Lykan Bioscience is breaking new ground, and that ground is in Hopkinton.
This month the start-up — whose slogan is “Transforming the future together” — will debut what it calls a “first of its kind, multi-product CGMP [current good manufacturing practice] manufacturing facility for cell-based therapies.”
The company has renovated a 64,000-square-foot building at 97 South Street that serves as its headquarters as well as what chief commercial officer Jenifer Wheat calls a “state-of-the-art” facility where it works with biopharmaceutical companies to take their cell and gene therapy products from clinical trials through to commercial manufacturing.
“Part of what’s cool about Lykan is these products are so new and these companies are often smaller and focused on medical research, so one of the things we do for them is we’re investing the money in the facility for them,” Wheat explained. “We’re actually helping their ability to expand availability of medicines.”
Lykan’s mission is to provide its customers — the biopharmaceutical companies — with as many of their products as possible, ultimately making a positive impact on the health of individuals such as end-stage cancer patients. While many companies have treatments for certain cancers they do not have the ability to mass produce them. This is where Lykan comes in — manufacturing these treatments and then delivering them to patients.
“We want to help patients without access to this type of medication and help them live longer lives,” CEO Anthony Rotunno said.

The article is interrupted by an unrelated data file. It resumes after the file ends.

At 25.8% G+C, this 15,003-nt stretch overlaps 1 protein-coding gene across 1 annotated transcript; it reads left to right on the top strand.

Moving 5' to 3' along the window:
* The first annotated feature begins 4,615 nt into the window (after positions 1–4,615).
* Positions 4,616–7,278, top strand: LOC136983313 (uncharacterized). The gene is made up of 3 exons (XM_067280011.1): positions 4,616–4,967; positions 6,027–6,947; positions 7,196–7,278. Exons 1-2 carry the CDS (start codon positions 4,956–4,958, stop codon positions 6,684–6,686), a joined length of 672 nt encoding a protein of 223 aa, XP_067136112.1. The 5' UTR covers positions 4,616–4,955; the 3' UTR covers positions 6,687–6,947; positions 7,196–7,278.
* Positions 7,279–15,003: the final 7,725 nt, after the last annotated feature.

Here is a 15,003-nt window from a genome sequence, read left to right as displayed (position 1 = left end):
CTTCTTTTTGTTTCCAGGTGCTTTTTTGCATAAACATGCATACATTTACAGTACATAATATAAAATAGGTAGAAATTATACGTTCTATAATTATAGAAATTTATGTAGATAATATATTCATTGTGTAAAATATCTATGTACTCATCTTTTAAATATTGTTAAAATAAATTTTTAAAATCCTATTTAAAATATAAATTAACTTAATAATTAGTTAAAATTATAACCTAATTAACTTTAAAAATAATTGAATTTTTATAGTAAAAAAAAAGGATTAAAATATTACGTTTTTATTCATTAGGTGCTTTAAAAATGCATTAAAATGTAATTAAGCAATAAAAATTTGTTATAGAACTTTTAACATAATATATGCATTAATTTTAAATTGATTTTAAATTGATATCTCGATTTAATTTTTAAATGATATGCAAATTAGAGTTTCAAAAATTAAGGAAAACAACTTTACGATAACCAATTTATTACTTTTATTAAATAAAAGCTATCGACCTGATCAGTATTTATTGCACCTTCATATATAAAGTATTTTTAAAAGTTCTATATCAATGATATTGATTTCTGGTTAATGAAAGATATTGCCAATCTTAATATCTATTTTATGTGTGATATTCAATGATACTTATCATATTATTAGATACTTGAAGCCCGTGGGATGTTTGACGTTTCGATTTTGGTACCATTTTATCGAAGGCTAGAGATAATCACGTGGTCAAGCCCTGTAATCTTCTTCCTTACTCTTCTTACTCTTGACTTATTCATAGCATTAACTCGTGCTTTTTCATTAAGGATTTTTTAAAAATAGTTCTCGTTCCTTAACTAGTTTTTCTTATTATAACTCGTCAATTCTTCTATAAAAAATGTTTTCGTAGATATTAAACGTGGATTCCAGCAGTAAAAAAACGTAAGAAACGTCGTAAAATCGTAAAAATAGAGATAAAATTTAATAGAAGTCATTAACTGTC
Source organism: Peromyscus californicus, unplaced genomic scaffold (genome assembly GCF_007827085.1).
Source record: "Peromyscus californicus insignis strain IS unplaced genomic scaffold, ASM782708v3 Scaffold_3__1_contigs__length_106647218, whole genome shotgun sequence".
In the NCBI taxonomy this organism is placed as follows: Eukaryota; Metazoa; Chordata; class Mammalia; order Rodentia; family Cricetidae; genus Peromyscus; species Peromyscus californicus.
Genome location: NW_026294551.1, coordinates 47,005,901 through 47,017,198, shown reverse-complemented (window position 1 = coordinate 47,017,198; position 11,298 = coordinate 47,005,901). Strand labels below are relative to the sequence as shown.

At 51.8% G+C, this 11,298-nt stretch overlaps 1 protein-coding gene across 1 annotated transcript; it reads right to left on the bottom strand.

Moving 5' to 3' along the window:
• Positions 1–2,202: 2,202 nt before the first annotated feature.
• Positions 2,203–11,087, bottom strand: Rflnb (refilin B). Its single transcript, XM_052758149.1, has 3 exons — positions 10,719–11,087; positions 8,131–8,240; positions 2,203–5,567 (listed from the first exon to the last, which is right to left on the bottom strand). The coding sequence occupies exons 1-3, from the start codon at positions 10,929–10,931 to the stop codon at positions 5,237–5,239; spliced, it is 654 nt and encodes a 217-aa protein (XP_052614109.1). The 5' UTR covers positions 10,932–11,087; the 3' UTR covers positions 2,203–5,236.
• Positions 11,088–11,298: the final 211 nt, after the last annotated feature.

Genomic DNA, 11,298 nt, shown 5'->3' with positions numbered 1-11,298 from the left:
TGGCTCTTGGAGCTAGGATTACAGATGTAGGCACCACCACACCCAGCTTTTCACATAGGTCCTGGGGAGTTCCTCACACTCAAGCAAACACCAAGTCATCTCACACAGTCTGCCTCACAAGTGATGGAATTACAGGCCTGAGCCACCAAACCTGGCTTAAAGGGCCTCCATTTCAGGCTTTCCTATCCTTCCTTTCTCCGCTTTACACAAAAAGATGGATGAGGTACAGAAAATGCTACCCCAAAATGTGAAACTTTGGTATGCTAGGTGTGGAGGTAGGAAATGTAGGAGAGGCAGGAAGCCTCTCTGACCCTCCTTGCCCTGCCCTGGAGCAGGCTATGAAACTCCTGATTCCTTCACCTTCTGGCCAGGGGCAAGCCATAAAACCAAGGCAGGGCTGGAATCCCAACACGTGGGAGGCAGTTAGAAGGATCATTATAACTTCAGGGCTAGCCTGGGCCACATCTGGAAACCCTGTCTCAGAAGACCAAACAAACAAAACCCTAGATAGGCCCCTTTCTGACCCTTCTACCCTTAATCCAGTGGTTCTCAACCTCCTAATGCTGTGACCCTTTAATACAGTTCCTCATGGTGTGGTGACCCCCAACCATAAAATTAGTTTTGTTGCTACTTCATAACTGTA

Gene therapy is relatively new and continues to develop. Companies like Lykan hope to contribute to the success of this technology.
“Cell therapy is very important as it is the next generation of treating disease,” Rotunno said, adding: “We came into this business to change things for the good — transforming the future together.”
Rotunno already had four decades of experience in the pharmaceutical industry when in 2016 he began working with investors to form Lykan. He previously worked for other biologics manufacturing companies — including a few years at the same building Lykan now occupies. The building had been vacant for seven years before Lykan took it over last year and spent about $12 million to redo it.
Rotunno said he likes Hopkinton’s location for its proximity to Cambridge and Boston, where many potential clients are based, as well as its easy access to multiple airports. The region also is a hub for potential employees. “There’s such a load of talent here,” Rotunno said.
Lykan also is committed to developing homegrown talent, including offering paid internships to Hopkinton High School students.
As part of its tax increment financing (TIF) agreement with Hopkinton (approved at Special Town Meeting in February 2019), Lykan, in exchange for tax breaks, is committed to hiring at least 125 employees within five years. However, Rotunno said the number likely will end up closer to 175-180.
If things go well, Rotunno said he already has a commitment to develop a neighboring building, and he hopes to add facilities in other areas of the country, possibly Arizona and Georgia.
In the meantime, the focus is on Hopkinton, where Lykan will hold a ribbon-cutting ceremony Sept. 15.
“The town has been very supportive,” Rotunno said. “Everyone’s been very welcoming. They’ve really been bending over backward for us.”
In return, Rotunno said Lykan is committed to making a positive impact in town.
“We want to be very community friendly — whatever we need to do to be a really good neighbor,” he said.